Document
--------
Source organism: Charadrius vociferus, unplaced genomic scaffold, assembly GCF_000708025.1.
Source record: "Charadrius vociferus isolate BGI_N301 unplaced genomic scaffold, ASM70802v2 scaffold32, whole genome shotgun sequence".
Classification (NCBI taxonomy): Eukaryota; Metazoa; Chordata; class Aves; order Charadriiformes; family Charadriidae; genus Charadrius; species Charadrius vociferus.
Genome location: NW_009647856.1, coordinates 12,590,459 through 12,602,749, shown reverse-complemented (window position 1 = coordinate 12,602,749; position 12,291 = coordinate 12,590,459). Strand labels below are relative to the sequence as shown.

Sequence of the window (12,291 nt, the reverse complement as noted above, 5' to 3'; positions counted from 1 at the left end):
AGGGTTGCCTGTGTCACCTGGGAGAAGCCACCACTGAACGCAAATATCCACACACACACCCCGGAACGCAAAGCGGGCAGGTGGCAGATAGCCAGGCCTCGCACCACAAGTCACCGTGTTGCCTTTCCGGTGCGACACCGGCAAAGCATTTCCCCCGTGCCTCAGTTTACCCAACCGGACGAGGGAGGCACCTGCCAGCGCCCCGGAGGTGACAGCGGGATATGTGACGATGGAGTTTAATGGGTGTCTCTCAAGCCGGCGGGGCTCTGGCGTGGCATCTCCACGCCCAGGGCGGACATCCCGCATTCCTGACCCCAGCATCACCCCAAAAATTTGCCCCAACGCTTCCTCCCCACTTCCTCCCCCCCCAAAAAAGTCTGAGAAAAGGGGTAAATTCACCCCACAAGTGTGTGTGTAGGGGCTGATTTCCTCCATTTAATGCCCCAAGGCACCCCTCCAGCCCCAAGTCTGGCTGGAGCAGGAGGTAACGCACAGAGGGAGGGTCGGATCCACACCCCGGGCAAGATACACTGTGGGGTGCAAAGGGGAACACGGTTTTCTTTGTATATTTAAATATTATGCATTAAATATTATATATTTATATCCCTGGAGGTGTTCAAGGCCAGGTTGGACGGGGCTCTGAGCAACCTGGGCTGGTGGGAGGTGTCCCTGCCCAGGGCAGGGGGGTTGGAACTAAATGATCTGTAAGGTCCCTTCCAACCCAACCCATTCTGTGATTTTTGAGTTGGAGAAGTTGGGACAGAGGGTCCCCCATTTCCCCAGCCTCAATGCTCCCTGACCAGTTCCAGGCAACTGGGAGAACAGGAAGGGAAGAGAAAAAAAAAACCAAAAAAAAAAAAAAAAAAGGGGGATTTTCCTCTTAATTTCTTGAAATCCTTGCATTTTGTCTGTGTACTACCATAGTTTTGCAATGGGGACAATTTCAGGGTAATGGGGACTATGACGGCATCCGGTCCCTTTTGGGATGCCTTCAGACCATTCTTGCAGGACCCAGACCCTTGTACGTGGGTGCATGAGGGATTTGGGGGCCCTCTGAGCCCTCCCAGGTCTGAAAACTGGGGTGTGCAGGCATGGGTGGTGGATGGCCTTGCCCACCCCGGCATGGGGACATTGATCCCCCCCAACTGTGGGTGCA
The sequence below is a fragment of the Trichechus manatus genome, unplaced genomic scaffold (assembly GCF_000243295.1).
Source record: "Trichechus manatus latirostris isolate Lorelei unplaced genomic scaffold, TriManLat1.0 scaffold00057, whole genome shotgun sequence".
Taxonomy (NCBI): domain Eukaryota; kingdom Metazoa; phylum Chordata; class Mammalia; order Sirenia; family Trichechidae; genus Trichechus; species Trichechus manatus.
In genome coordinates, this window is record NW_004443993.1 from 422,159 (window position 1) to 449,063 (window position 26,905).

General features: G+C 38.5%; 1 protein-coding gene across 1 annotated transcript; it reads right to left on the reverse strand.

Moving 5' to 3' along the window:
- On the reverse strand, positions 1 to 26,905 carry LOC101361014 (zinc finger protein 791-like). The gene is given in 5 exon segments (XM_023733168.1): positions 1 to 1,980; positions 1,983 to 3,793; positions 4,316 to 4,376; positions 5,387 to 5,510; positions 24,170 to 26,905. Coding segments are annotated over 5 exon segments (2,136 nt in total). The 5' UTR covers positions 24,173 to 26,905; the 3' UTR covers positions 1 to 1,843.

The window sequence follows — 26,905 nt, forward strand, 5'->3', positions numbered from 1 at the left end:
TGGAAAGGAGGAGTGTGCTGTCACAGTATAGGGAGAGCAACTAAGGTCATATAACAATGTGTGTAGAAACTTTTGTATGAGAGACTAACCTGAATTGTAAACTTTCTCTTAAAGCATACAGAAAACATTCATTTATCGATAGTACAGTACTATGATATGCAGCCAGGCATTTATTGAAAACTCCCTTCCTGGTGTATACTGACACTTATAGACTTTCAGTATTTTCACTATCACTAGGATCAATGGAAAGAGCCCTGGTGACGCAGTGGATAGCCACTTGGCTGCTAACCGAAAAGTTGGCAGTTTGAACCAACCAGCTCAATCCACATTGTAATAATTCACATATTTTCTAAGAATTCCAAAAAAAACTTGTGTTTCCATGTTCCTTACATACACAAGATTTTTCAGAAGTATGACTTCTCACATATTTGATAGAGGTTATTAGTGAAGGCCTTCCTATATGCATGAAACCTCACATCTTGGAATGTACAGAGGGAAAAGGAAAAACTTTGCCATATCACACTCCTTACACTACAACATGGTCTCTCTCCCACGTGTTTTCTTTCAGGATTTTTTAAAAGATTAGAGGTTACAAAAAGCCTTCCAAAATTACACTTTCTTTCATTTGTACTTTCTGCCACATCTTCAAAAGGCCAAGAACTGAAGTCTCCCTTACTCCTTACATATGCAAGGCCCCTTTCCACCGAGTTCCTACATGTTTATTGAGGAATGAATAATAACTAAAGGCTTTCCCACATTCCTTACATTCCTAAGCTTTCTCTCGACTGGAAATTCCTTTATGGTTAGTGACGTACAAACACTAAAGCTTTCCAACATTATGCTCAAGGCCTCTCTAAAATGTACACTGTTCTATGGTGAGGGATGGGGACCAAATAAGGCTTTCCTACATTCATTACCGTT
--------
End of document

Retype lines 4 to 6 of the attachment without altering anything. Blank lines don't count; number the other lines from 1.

Genome location: NW_009647856.1, coordinates 12,590,459 through 12,602,749, shown reverse-complemented (window position 1 = coordinate 12,602,749; position 12,291 = coordinate 12,590,459). Strand labels below are relative to the sequence as shown.

Sequence of the window (12,291 nt, the reverse complement as noted above, 5' to 3'; positions counted from 1 at the left end):
AGGGTTGCCTGTGTCACCTGGGAGAAGCCACCACTGAACGCAAATATCCACACACACACCCCGGAACGCAAAGCGGGCAGGTGGCAGATAGCCAGGCCTCGCACCACAAGTCACCGTGTTGCCTTTCCGGTGCGACACCGGCAAAGCATTTCCCCCGTGCCTCAGTTTACCCAACCGGACGAGGGAGGCACCTGCCAGCGCCCCGGAGGTGACAGCGGGATATGTGACGATGGAGTTTAATGGGTGTCTCTCAAGCCGGCGGGGCTCTGGCGTGGCATCTCCACGCCCAGGGCGGACATCCCGCATTCCTGACCCCAGCATCACCCCAAAAATTTGCCCCAACGCTTCCTCCCCACTTCCTCCCCCCCCAAAAAAGTCTGAGAAAAGGGGTAAATTCACCCCACAAGTGTGTGTGTAGGGGCTGATTTCCTCCATTTAATGCCCCAAGGCACCCCTCCAGCCCCAAGTCTGGCTGGAGCAGGAGGTAACGCACAGAGGGAGGGTCGGATCCACACCCCGGGCAAGATACACTGTGGGGTGCAAAGGGGAACACGGTTTTCTTTGTATATTTAAATATTATGCATTAAATATTATATATTTATATCCCTGGAGGTGTTCAAGGCCAGGTTGGACGGGGCTCTGAGCAACCTGGGCTGGTGGGAGGTGTCCCTGCCCAGGGCAGGGGGGTTGGAACTAAATGATCTGTAAGGTCCCTTCCAACCCAACCCATTCTGTGATTTTTGAGTTGGAGAAGTTGGGACAGAGGGTCCCCCATTTCCCCAGCCTCAATGCTCCCTGACCAGTTCCAGGCAACTGGGAGAACAGGAAGGGAAGAGAAAAAAAAAACCAAAAAAAAAAAAAAAAAAGGGGGATTTTCCTCTTAATTTCTTGAAATCCTTGCATTTTGTCTGTGTACTACCATAGTTTTGCAATGGGGACAATTTCAGGGTAATGGGGACTATGACGGCATCCGGTCCCTTTTGGGATGCCTTCAGACCATTCTTGCAGGACCCAGACCCTTGTACGTGGGTGCATGAGGGATTTGGGGGCCCTCTGAGCCCTCCCAGGTCTGAAAACTGGGGTGTGCAGGCATGGGTGGTGGATGGCCTTGCCCACCCCGGCATGGGGACATTGATCCCCCCCAACTGTGGGTGCA